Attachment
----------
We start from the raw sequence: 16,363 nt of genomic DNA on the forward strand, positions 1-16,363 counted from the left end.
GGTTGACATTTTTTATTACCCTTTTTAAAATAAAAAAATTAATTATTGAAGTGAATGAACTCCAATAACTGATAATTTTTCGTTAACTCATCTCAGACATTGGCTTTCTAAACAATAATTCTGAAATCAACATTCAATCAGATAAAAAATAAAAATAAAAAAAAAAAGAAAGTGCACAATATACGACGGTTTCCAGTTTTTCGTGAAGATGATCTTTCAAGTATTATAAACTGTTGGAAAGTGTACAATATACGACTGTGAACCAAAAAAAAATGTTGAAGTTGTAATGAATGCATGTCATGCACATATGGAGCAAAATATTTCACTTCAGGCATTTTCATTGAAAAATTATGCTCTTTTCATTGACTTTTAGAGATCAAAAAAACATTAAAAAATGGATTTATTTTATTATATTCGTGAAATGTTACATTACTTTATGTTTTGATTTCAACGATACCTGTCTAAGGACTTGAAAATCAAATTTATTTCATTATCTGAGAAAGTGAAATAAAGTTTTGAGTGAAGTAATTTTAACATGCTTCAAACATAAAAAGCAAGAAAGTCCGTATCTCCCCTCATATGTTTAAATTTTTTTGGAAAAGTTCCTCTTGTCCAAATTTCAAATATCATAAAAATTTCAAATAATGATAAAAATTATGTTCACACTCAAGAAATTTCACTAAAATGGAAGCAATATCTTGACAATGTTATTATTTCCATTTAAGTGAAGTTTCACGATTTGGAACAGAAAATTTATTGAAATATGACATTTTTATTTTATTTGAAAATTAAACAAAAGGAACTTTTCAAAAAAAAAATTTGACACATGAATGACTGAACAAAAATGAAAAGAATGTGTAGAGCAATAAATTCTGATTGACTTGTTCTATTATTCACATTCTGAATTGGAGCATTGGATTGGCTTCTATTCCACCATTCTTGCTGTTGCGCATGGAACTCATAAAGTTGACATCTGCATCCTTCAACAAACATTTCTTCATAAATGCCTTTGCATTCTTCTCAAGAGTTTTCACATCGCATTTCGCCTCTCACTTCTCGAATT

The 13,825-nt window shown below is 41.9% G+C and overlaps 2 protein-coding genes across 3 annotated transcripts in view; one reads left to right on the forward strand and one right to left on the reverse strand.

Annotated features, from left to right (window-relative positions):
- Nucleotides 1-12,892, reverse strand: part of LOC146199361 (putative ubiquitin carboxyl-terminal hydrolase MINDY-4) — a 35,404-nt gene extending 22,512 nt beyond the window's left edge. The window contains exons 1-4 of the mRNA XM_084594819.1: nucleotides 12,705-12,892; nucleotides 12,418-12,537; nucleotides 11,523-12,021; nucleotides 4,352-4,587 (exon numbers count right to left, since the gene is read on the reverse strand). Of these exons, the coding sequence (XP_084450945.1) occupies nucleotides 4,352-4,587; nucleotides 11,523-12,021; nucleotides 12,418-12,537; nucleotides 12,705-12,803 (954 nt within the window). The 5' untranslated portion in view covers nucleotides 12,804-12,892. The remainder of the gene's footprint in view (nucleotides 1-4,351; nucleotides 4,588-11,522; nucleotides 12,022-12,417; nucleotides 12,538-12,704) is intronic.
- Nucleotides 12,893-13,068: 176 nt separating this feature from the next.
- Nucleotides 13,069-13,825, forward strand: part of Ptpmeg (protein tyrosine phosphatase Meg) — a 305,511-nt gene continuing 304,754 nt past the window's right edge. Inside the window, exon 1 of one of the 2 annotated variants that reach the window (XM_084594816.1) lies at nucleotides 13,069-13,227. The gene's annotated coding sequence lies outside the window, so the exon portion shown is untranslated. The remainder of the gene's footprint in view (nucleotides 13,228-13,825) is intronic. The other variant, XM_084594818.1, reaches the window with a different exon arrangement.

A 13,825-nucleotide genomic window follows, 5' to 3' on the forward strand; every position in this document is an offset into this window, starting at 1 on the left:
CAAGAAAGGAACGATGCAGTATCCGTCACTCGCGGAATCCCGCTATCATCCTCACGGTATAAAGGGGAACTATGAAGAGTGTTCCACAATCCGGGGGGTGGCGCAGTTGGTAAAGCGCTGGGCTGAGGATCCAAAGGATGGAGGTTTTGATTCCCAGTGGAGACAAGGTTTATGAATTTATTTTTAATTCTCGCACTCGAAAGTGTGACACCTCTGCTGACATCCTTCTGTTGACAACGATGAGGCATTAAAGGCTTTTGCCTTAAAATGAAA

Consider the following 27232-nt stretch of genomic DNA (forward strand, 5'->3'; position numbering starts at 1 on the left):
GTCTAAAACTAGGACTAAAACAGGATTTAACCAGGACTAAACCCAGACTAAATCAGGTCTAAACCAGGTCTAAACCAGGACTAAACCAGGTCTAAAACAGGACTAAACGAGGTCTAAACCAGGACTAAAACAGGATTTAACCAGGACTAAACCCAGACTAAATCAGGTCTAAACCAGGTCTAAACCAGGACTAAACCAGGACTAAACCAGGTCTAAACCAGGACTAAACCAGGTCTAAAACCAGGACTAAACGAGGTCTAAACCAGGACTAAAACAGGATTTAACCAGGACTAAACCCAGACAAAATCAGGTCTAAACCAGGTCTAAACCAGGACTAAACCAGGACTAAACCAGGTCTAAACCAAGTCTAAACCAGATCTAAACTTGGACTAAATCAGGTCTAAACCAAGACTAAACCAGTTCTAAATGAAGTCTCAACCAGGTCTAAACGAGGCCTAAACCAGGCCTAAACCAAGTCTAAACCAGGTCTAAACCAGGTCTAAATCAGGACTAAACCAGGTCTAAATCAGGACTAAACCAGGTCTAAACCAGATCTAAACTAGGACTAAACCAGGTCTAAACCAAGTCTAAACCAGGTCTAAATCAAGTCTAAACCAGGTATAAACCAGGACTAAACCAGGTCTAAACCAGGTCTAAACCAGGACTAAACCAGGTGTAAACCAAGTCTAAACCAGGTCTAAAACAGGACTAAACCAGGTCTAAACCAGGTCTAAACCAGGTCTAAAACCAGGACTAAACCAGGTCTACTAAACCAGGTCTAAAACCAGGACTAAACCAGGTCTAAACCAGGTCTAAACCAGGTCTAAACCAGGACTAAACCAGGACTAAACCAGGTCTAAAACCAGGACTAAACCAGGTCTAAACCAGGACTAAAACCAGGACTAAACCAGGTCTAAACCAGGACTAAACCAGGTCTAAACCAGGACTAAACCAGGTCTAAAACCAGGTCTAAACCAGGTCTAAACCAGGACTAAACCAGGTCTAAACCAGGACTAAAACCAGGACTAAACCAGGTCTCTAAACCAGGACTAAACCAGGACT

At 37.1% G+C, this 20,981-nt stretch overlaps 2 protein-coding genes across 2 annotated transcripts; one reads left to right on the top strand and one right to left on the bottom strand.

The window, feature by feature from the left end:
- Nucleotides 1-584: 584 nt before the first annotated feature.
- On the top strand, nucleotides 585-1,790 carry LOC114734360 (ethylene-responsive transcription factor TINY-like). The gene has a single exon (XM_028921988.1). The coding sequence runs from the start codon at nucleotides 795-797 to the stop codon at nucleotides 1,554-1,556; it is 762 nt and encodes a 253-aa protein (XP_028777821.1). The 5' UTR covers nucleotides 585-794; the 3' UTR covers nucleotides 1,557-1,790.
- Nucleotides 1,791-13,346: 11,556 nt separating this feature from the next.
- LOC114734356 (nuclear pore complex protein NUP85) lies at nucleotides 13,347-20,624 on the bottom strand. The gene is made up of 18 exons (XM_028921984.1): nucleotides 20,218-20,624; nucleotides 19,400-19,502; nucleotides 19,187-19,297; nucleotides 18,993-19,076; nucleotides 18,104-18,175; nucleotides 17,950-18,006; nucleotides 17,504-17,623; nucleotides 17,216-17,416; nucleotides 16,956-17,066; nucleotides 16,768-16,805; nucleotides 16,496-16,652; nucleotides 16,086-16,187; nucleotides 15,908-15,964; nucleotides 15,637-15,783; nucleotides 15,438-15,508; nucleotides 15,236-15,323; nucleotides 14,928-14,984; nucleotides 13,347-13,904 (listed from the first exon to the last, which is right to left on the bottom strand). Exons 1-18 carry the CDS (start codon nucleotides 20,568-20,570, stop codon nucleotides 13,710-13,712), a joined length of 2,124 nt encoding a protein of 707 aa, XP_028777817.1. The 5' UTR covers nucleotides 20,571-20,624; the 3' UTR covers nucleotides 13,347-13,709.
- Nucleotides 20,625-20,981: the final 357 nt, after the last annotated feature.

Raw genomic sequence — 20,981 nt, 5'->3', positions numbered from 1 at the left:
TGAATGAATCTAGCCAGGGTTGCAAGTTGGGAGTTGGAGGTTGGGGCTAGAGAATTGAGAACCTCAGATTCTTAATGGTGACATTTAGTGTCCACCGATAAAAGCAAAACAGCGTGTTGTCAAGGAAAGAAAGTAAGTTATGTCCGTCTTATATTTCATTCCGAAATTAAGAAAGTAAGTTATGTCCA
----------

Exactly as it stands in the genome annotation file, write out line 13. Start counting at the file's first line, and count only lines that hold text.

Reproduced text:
The window, feature by feature from the left end: